1. MFDA Hearing Panels have consistently found that engaging in business activities outside the business of the Member without so advising the Member and obtaining the approval of the Member, contrary to MFDA Rule 1.2.1.(c) (now 1.3), is a serious offence. This Rule seeks to ensure that: securities legislation and internal procedures are being complied with; clients are aware that the outside activity is not the business or responsibility of the Member; any actual or potential conflicts of interest are dealt with appropriately; and the MFDA, its Members, and the mutual fund industry are not being brought into disrepute by way of improper or inappropriate outside business activities carried on by Approved Persons.
  2. While registered with IG, the Respondent engaged in outside business activities involving R&R and Mixed Bean for which he did not disclose to or receive prior approval from IG to operate.
  3. Such activity was contrary to the member’s policies and procedures.
  4. The Notice of Hearing, in allegations #2 and #3, stated that MFDA Rule 2.5.1 was also violated by the Respondent by his conduct.
  5. Rule 2.5.1 requires Members (not an Approved Person) to establish policies and procedures to ensure that the handling of their business is in compliance with MFDA by-laws, rules, and policies and applicable securities legislation. IG did so.
  6. An Approved Person has a corresponding obligation to comply with those policies and procedures pursuant to Rule 1.1.2. The Respondent failed in this regard.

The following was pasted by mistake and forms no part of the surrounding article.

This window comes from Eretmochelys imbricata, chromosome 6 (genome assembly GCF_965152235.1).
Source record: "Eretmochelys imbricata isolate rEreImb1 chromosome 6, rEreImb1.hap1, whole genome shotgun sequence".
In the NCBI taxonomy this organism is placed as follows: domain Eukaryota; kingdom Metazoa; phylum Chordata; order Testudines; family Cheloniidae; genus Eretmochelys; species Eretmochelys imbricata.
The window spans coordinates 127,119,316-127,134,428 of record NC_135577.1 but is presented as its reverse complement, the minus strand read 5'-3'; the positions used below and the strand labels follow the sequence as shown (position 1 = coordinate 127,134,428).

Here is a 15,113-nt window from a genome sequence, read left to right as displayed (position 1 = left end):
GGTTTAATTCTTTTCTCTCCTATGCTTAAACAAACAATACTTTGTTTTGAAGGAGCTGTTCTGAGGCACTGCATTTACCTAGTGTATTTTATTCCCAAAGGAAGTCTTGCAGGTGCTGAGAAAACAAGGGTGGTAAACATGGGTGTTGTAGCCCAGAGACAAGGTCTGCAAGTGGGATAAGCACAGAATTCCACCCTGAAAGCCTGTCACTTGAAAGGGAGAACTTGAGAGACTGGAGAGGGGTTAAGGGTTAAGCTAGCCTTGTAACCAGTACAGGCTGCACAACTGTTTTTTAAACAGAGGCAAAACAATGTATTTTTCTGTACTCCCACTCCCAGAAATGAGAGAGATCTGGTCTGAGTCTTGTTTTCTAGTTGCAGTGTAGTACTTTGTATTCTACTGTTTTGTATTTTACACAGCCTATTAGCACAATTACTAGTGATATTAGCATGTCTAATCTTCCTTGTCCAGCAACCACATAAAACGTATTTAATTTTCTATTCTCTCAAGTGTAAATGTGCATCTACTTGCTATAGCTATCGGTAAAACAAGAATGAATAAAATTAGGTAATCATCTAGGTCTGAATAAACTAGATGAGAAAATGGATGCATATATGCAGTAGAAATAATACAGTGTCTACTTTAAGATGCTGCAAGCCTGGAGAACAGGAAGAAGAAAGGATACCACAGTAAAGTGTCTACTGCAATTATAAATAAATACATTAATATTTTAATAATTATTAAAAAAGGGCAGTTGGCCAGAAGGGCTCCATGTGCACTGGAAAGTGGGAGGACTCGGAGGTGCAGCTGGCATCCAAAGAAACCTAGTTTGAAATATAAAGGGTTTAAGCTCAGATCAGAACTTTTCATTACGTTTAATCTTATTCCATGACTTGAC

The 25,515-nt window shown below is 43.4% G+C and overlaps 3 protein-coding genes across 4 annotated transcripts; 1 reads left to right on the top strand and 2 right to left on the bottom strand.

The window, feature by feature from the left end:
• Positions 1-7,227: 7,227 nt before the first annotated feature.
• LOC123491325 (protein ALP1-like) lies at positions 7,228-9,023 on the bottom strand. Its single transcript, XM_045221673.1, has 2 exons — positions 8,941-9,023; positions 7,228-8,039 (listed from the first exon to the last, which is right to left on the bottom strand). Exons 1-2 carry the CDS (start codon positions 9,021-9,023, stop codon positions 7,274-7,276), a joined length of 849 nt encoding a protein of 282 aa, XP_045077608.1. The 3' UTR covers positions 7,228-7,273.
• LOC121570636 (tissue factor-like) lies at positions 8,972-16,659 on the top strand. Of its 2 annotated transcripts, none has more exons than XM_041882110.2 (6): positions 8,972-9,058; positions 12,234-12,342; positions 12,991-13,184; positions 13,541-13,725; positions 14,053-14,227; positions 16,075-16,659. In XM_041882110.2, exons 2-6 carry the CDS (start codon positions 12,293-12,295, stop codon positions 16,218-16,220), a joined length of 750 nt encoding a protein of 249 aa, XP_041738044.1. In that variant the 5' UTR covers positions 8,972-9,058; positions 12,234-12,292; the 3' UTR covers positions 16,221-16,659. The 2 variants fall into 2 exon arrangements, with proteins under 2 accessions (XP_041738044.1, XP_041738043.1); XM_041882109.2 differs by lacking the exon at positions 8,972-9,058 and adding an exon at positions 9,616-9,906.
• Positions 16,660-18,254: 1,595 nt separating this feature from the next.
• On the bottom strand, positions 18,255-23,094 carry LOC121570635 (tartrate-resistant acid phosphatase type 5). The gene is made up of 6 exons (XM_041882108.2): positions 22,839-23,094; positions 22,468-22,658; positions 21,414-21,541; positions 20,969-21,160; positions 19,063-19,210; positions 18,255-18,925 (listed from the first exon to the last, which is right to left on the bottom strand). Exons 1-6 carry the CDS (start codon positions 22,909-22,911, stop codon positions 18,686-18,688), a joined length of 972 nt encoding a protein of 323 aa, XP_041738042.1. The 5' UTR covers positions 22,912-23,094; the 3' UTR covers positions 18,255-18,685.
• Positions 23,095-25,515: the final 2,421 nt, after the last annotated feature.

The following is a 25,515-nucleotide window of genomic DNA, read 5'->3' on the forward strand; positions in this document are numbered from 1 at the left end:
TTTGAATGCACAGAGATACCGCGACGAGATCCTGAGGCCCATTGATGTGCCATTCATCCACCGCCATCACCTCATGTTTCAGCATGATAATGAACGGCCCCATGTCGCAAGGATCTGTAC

7. Because Rule 2.5.1 does not apply to an Approved Person, the Respondent’s conduct did not violate that rule directly, as alleged. However, as we found, his misconduct did violate Rule 1.1.2 and the policies and procedures of IG; and the consequences regarding an appropriate penalty for the misconduct alleged, without regard to Rule 2.5.1, do not change.
  8. In conclusion, while registered with IG, the Respondent engaged in outside business activities involving R&R and Mixed Bean which he did not disclose to or receive prior approval from IG to operate. By virtue of the foregoing, the Respondent acted contrary to the member’s policies and procedures, and MFDA Rules 1.2.1(c), 1.1.2, and 2.1.1.

Allegation #3 – Personal Financial Dealings with clients – Conflict of Interest

  1. Since February 27, 2006, Rule 2.1.4 explicitly imposes obligations on Approved Persons to be aware of the possibility of conflicts of interests or potential conflicts of interest with clients, to disclose such conflicts to the Member, and together with the Member, to ensure that any conflict is addressed by the exercise of responsible business judgment influenced only by the best interests of the client.
  2. MFDA Hearing Panels have consistently held that borrowing from clients gives rise to a conflict of interest and the failure of an Approved Person to address the conflict by the exercise of responsible business judgment influenced only by the best interests of the client constitutes a serious contravention of MFDA Rule 2.1.4.
  3. The Respondent engaged in conduct that gave rise to a conflict of interest which the Respondent failed to disclose to the Member, or failed to address by the exercise of responsible business judgment influenced only by the best interest of the clients, contrary to IG’s policies and procedures and MFDA Rules, 2.14, 1.1.2, and 2.1.1.

Allegation #4 – Misrepresentation

  1. The Respondent misrepresented himself as client RF’s property manager in a letter submitted in support of client RF’s application to unlock a pension held in an IG account on the basis of financial hardship.
  2. In so doing, the Respondent failed to observe high standards of ethics and conduct in the transaction of business; and engaged in business conduct or practice which is unbecoming or detrimental to the public interest contrary to MFDA Rule 2.1.1 .